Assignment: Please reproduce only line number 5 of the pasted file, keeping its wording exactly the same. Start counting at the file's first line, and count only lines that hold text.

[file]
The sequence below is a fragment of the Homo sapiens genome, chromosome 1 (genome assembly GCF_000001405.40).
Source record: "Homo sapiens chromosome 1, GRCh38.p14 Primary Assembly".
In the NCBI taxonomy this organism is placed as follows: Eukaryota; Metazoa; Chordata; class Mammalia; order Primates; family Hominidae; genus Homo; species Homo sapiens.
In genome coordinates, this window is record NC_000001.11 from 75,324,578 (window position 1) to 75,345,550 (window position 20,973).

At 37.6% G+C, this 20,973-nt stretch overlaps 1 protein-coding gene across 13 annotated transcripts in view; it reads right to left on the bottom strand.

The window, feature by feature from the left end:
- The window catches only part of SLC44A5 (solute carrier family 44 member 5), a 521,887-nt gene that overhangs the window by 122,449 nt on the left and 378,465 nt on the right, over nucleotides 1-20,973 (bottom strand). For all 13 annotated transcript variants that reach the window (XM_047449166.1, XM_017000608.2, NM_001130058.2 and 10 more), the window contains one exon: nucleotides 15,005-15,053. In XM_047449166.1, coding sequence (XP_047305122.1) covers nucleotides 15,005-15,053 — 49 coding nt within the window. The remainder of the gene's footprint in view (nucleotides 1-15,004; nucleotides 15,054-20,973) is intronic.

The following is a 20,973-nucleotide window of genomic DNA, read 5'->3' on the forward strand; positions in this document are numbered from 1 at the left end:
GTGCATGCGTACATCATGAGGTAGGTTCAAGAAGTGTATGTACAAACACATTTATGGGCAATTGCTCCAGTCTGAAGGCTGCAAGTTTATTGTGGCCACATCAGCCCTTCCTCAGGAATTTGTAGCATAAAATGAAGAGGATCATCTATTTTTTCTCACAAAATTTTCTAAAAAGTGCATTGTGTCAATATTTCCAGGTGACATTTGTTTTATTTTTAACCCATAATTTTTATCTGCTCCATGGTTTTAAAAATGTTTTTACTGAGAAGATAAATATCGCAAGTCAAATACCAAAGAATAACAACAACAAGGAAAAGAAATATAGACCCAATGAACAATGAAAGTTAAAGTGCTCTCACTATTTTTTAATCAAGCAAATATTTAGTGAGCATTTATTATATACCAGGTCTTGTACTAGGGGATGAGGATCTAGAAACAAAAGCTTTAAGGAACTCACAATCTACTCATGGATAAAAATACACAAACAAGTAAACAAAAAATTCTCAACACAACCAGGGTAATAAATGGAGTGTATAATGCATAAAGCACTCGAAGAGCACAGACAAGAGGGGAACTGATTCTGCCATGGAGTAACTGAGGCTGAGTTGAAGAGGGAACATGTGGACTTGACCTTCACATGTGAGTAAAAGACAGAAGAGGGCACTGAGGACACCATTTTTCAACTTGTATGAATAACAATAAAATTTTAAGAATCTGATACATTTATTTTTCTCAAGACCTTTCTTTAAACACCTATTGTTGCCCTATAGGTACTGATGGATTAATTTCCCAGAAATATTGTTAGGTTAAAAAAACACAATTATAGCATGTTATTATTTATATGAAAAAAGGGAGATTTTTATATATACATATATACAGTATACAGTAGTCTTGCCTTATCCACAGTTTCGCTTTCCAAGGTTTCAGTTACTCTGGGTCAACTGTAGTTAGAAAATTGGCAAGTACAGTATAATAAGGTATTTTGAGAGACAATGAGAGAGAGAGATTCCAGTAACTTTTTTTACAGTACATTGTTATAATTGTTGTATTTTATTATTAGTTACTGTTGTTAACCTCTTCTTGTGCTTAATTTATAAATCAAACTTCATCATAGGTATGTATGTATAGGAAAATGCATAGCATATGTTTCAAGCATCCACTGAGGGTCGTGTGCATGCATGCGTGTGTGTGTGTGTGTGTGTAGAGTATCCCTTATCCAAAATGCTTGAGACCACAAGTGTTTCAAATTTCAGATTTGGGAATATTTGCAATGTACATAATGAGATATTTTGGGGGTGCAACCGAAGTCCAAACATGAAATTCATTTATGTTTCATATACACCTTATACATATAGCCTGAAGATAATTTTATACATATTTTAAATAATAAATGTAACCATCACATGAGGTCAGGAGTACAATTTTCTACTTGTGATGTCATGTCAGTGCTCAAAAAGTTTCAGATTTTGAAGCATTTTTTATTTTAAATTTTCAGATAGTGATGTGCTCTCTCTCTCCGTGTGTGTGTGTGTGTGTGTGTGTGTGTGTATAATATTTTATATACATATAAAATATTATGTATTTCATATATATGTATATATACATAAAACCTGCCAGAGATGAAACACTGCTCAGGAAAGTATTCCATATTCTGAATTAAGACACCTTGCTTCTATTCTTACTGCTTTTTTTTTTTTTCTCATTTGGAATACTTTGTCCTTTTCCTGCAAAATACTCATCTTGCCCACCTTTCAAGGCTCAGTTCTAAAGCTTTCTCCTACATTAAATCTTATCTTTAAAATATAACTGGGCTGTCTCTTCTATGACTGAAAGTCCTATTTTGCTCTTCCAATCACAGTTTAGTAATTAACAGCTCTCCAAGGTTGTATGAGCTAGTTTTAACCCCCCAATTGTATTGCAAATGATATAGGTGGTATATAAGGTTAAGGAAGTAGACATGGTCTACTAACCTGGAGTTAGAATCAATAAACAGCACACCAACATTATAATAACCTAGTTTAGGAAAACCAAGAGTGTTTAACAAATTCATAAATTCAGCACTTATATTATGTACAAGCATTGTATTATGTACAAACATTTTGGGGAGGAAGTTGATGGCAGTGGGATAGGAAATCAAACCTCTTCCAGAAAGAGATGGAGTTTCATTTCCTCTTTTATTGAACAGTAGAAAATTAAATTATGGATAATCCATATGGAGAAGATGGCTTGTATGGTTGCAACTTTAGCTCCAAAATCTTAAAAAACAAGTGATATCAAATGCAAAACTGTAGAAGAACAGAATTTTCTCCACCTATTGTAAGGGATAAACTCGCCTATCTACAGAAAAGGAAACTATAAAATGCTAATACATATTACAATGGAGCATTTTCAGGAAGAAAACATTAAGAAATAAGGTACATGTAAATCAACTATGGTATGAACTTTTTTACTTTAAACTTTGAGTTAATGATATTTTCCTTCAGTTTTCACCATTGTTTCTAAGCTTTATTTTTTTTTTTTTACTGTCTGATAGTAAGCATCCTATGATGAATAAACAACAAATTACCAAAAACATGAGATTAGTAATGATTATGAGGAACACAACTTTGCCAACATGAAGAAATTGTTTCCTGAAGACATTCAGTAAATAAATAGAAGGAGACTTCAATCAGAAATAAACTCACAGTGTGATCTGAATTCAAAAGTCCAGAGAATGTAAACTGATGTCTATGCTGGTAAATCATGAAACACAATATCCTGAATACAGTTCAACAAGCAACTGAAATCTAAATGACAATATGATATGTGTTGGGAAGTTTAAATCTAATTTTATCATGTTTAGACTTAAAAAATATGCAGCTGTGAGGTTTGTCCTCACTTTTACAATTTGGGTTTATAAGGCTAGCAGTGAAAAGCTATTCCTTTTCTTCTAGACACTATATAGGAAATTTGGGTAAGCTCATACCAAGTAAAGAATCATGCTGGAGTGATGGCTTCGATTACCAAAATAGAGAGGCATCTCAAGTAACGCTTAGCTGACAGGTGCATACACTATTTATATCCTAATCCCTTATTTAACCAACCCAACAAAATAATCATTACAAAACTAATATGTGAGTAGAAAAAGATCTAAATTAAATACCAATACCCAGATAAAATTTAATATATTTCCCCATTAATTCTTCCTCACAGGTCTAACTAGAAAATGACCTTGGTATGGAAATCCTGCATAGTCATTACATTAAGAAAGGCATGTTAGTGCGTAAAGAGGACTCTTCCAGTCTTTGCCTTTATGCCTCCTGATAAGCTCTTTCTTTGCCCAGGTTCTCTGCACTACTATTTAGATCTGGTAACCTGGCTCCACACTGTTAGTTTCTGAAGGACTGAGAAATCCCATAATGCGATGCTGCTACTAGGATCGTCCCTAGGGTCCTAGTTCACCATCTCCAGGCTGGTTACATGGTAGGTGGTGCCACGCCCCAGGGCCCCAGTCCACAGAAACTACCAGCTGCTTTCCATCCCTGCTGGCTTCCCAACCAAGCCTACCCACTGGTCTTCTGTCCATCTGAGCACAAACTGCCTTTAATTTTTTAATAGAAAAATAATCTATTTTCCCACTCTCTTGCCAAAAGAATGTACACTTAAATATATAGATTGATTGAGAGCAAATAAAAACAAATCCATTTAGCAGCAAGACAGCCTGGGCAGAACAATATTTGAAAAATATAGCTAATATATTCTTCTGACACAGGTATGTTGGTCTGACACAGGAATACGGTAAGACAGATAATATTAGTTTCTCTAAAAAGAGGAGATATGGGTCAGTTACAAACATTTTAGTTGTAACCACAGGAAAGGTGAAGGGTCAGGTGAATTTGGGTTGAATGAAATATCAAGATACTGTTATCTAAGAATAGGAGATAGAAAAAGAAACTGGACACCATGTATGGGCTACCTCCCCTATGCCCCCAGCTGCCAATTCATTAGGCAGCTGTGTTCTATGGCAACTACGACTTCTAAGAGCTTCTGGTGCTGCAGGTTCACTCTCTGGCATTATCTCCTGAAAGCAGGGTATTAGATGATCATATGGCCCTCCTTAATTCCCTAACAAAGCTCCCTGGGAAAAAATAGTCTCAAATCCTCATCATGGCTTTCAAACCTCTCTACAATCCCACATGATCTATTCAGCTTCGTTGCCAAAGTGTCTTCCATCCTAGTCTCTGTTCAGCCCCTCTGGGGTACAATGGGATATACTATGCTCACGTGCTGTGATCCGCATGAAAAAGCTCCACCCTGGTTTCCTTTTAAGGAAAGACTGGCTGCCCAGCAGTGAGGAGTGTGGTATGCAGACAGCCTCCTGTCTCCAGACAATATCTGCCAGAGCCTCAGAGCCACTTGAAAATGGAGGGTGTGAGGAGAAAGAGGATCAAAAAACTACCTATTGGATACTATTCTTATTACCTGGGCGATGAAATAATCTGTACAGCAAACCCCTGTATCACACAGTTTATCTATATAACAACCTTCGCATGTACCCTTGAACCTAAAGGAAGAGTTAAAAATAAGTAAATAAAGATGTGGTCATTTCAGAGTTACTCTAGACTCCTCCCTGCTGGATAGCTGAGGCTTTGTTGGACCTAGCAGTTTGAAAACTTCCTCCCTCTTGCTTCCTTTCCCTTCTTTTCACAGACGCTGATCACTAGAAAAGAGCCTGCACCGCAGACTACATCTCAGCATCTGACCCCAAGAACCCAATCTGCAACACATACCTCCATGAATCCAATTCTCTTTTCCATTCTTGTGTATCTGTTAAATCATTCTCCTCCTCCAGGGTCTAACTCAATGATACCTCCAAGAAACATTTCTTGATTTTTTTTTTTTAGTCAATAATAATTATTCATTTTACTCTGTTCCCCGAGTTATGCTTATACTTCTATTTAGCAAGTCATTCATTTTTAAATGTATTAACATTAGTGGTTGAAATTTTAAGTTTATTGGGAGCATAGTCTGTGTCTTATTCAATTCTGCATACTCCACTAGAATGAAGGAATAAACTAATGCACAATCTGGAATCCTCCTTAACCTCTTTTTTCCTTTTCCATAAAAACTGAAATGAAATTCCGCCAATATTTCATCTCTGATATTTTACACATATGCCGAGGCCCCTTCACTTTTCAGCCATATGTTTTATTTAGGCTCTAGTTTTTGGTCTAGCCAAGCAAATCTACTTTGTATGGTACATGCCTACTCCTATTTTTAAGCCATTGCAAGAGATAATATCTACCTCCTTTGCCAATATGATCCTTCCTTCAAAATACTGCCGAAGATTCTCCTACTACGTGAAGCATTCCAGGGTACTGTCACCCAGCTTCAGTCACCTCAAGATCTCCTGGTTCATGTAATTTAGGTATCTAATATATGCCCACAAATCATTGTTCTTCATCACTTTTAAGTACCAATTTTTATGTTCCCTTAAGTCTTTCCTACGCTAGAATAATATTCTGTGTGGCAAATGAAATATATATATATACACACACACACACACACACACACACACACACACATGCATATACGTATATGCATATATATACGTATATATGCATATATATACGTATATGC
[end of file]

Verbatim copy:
At 37.6% G+C, this 20,973-nt stretch overlaps 1 protein-coding gene across 13 annotated transcripts in view; it reads right to left on the bottom strand.